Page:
First published as a stand-alone tale within chapbook format by Ghostwriter Publications back in April of 2009, Guy N Smith’s short story ‘The Doll’ had previously appeared in the British Fantasy Society’s ‘Winter Chills 2’ (1987) periodical, followed by the ‘Cold Cuts’ (1993) anthology, and then again in Guy N Smith’s own ‘Mystery & Horror Shorts: 1st Collection’ (1999) anthology.

DLS Synopsis:
They’d all gone to the fair together. Sue Baton had been surprised her husband, Dave, wanted to go. He wasn’t one for family days out. In fact, he wasn’t one for doing anything with her, or their young daughter, Amy, at all. However, Sue had hoped the day at the fair might be the first steps in finally brining them together as a family.

But the day had been far from a success. It was the Punch & Judy show that did it. There was something very wrong with the characters and the terrible story they told. The violence was horrendous. Dolls heads literally being cracked open, with blood oozing out onto the small stage.

Sue had spirited their daughter away from those ghastly scenes straight away. No way was she going to subject her young mind to those horrors. But Dave had insisted on staying. Captivated by the grotesque scenes of violence enacted by the small dolls.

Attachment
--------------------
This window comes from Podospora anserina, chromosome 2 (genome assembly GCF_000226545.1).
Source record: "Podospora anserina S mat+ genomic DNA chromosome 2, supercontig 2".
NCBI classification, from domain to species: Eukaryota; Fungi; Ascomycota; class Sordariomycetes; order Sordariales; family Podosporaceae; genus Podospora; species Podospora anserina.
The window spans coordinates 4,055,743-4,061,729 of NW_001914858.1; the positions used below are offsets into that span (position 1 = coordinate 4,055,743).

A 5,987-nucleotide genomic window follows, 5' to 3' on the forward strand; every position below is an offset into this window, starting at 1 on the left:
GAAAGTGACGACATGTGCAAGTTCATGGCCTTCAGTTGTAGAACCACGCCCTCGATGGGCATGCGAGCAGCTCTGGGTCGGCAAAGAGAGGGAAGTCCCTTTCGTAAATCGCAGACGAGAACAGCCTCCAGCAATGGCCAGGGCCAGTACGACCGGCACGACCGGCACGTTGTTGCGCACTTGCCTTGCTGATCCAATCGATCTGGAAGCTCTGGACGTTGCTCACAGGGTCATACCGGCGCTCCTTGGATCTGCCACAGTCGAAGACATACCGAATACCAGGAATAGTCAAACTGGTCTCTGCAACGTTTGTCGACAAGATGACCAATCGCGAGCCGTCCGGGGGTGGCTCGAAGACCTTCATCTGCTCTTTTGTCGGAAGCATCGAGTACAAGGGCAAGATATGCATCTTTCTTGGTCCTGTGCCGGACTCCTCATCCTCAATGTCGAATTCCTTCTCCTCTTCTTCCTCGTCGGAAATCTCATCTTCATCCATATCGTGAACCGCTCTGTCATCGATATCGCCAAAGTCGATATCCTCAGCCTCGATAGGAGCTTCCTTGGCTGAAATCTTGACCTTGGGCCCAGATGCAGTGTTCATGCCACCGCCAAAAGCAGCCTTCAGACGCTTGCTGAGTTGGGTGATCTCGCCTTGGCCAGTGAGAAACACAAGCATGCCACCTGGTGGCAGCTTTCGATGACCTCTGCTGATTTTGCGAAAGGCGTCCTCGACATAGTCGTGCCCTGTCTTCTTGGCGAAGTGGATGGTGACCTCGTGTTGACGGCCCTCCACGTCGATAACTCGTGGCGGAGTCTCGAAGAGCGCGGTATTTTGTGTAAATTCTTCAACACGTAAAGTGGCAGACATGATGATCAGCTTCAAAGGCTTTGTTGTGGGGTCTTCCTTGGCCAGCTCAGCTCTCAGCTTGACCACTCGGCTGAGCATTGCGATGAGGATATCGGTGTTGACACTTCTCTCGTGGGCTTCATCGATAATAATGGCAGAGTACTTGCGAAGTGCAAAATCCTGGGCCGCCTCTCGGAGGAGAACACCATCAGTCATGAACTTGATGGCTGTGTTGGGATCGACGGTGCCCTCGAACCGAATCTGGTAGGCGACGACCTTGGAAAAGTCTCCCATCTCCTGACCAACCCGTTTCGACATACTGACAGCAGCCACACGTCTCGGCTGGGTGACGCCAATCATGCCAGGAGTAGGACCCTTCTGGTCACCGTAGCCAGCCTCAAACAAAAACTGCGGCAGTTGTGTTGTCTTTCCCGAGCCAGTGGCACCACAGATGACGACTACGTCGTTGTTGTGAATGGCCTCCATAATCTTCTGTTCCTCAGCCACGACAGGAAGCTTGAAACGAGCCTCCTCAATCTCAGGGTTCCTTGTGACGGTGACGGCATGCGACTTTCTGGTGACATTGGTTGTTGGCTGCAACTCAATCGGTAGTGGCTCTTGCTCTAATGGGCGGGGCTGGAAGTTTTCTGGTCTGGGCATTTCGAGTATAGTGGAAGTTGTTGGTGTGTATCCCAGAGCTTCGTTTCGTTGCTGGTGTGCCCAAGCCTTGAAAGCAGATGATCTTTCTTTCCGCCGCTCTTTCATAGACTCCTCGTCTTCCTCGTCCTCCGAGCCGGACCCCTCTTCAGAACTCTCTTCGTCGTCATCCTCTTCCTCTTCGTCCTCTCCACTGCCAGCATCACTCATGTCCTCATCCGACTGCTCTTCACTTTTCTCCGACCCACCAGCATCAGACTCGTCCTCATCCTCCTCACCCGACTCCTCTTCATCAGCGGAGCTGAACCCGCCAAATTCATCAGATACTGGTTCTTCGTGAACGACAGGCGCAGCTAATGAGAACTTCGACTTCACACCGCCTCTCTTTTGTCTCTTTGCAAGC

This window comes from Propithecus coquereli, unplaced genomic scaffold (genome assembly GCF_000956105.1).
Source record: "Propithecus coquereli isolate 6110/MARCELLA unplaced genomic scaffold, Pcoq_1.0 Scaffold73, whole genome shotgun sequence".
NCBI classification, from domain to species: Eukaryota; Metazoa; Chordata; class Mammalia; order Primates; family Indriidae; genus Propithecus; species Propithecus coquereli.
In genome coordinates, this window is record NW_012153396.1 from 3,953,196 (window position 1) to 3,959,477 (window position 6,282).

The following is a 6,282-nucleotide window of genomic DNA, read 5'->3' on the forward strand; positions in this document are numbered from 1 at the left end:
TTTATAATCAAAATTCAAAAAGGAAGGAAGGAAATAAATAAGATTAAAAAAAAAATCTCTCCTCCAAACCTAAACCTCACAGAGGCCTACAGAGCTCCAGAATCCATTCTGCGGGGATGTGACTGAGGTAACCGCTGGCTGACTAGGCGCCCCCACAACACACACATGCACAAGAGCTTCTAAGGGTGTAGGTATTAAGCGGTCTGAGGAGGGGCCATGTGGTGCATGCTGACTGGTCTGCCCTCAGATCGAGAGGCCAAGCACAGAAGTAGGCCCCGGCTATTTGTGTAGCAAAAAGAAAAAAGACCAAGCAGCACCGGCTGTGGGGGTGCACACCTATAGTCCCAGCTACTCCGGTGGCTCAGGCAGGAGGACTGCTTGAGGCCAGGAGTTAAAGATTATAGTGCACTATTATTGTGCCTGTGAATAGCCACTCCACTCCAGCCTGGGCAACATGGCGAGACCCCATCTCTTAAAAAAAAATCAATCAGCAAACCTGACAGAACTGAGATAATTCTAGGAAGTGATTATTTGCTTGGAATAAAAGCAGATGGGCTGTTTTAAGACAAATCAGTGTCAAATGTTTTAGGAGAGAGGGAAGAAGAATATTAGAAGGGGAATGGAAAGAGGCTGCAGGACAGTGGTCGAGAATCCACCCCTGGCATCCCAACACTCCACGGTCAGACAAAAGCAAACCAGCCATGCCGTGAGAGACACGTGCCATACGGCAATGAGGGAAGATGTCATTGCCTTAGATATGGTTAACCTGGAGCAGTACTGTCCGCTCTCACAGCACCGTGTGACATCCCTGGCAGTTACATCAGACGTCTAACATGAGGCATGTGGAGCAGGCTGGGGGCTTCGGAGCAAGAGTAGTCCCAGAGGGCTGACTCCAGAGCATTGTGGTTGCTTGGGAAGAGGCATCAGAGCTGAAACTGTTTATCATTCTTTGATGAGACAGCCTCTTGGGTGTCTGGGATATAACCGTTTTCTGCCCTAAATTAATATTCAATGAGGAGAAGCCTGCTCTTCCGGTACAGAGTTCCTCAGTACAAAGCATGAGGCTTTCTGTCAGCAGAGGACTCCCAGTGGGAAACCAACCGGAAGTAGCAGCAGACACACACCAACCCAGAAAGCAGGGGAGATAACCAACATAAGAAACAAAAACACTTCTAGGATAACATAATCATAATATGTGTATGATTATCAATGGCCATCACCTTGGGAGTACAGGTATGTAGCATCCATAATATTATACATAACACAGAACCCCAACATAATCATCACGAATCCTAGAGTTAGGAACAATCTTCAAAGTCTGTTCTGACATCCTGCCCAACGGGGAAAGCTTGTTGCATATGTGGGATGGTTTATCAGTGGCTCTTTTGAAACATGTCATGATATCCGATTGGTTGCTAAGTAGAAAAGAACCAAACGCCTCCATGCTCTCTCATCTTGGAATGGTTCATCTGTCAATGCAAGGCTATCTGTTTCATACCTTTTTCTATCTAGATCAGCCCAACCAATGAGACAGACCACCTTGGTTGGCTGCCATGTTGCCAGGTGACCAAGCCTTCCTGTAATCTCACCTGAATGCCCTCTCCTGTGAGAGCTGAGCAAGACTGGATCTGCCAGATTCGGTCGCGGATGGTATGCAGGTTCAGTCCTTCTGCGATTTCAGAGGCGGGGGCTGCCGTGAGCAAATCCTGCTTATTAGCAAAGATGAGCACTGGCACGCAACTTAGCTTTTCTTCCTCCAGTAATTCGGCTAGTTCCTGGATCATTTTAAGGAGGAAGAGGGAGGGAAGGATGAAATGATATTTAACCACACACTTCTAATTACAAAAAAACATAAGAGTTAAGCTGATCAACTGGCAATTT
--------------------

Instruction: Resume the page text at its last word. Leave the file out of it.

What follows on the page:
There was something deeply wrong with it all. Something Sue couldn’t shake from her mind. Something in Dave’s eyes as he continued to watch the show, lapping up the violence with a hunger she’d not seen in him before…

DLS Review:
Essentially here we have here is the original story template for some of the key aspects that appeared in Guy’s novel ‘Manitou Doll’ (1981). Most notably the maniacal Punch & Judy show that descends into a horrific display of gratuitous violence. In fact, the whole idea of a corrupted Punch & Judy is something Smith later returned to again in his novel ‘The Hangman’ (1994).

As with ‘Manitou Doll’ (1981) – we also have the inclusion of a Red Indian fortune-teller carving the wicked dolls from lumps of wood. The connection between the two – the Punch & Judy and the fortune-teller – only vaguely hinted at during this short read. But the understanding is clear – there’s something cursed about those dolls!

Nevertheless, with this short story the main thrust within the tale is the toxic marriage between Sue and Dave, and the eventual corruption of Dave’s mind, escalating his darkest, sickest desires. It’s a plot idea that works well, and something we see appearing time and again in Smith’s novels.

The chapbook is a great short read, crammed with classic Smithisms, and the usual troubling atmosphere borne from the bitterness of the characters’ failing marriage.

The chapbook runs for a total of 12 pages.

© DLS Reviews


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